The Coal Commission report of 1865 lists that the North Staffordshire Coal and Iron Co. operated two retorts to produce oil at their premises in Tunstall. It might be assumed that this small scale production took place at the company's works in Talke, which appear to include coke ovens, blast furnaces and a brickworks. The abridged prospectus for the North Staffordshire Steel, Iron, and Coal Co. Ltd (published in the London Standard on 3rd February 1864) makes no mention of oil production.
Mapped by the Ordnance Survey of c.1876, showing North Staffordshire Coal and Iron Works.
Number of retorts: 2.
North Staffordshire Coal and Iron Company, Limited.—On Wednesday the 25th ult. two large blast furnaces, belonging to this company, were brought into full operation, and the first run of excellent quality of pig iron was produced, made from the coal, coke, and ironstone produced on the company's estate. A large number of the company's workmen, and several of the directors, witnessed, with much pleasure, the first running of the metal. Several gentlemen Leeds and the neighbournood, we believe, are interested in those large works.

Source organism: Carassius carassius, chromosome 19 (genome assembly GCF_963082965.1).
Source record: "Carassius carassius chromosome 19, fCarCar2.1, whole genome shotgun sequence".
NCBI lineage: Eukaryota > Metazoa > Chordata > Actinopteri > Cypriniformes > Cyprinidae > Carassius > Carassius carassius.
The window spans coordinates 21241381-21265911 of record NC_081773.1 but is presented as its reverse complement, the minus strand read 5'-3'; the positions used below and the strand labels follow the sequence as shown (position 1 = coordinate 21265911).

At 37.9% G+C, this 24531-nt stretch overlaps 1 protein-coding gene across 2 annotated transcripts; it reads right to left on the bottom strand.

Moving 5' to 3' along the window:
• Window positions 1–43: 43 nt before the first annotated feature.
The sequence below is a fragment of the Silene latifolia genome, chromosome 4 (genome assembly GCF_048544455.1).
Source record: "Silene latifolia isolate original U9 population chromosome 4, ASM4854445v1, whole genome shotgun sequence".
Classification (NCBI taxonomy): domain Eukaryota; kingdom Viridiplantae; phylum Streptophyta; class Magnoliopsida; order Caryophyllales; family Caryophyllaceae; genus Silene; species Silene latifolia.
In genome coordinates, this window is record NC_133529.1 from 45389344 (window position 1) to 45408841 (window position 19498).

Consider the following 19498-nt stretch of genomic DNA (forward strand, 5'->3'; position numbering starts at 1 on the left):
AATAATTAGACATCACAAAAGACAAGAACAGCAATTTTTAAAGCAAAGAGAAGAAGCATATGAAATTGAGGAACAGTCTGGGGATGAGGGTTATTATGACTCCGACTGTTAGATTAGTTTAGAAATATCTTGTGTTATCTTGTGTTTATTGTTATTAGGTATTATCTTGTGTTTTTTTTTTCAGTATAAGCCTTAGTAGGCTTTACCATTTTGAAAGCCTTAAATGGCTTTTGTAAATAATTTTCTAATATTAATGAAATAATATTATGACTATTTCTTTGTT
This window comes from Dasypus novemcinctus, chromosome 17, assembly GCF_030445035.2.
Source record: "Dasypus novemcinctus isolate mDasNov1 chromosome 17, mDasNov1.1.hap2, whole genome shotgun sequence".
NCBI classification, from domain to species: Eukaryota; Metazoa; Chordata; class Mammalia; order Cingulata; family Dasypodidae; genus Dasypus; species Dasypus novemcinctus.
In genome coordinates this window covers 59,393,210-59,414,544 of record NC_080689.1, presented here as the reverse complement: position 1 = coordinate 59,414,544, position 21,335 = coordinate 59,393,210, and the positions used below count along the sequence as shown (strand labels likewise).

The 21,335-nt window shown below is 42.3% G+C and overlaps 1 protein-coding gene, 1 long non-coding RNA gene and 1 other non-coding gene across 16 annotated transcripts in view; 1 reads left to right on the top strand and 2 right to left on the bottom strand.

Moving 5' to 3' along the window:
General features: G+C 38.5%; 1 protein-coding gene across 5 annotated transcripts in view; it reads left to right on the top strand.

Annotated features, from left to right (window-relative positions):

Leeds Intelligencer, 5th May 1866
The pit where the explosion took place lies under the south side of a considerable mound, crowned by the village of Talk-o'-th'-Hill - almost within gunshot of Kidsgrove and within cannon-shot of Mow Cop, the Wrekin of North Staffordshire. To the ordinary visitor the countryside about presents few of the characteristics of a mining district. The more practised eye, however, detects black timbers standing dismally astraddle among the undulating woodlands and inky-looking serpentine tramways traversing the fertile fields; while dotted here and there among the many villages that break the broad expanse of the country stretching right away into the county of Cheshire- casual smoke clouds, small but dense, tell of the busy ironworks and adjoining mines; for most of the collieries of the district have ironworks attached to them, and that belonging to the North Staffordshire Coal and Iron Company (Limited) - the scene of this explosion - forms no exception to the rule.
Preamble to a description of the the Talk o' th' Hill colliery disaster which claimed 80 lives on 14th December 1866
Western Daily Press, 17th December 1866